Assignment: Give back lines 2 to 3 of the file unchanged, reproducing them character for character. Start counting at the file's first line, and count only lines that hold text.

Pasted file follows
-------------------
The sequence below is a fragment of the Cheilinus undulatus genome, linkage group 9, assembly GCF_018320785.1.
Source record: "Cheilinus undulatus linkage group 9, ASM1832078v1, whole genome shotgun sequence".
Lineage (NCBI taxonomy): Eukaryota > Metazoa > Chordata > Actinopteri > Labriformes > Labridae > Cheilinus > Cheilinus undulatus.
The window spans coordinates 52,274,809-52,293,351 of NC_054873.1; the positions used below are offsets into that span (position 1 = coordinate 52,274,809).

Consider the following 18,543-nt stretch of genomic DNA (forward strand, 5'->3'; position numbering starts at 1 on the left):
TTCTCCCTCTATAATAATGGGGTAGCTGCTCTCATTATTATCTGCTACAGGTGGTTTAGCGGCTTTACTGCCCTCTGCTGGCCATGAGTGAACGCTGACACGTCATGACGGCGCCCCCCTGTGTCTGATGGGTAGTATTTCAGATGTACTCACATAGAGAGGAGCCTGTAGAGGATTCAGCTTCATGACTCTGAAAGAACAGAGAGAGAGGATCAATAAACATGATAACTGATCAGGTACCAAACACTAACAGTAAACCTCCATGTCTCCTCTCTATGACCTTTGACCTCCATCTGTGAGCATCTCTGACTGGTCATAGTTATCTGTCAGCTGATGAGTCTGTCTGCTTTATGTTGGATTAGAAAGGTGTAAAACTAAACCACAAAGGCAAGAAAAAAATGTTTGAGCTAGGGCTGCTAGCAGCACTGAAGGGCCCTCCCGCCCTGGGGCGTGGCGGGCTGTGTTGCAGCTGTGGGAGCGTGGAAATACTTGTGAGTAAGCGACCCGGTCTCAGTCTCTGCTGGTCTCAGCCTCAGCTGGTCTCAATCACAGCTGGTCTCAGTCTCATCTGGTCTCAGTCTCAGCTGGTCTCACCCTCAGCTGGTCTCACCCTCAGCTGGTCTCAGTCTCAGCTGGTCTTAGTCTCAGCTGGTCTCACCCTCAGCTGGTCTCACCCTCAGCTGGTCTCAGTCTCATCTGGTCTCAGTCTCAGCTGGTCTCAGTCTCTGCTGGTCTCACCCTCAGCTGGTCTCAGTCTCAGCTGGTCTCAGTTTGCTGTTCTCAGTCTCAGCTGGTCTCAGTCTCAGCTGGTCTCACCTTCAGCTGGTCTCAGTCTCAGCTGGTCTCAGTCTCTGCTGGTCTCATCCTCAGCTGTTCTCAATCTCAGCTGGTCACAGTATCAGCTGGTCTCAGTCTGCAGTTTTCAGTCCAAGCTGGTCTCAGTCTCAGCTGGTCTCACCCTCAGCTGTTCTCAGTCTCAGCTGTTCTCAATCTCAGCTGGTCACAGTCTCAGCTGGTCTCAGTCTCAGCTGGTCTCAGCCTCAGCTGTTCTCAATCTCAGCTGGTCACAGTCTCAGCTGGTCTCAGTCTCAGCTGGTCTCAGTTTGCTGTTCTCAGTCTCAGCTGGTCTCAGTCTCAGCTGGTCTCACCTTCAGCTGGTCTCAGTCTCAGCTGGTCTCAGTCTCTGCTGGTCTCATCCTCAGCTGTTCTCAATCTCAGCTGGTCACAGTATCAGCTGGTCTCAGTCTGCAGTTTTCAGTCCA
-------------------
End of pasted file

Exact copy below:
Source record: "Cheilinus undulatus linkage group 9, ASM1832078v1, whole genome shotgun sequence".
Lineage (NCBI taxonomy): Eukaryota > Metazoa > Chordata > Actinopteri > Labriformes > Labridae > Cheilinus > Cheilinus undulatus.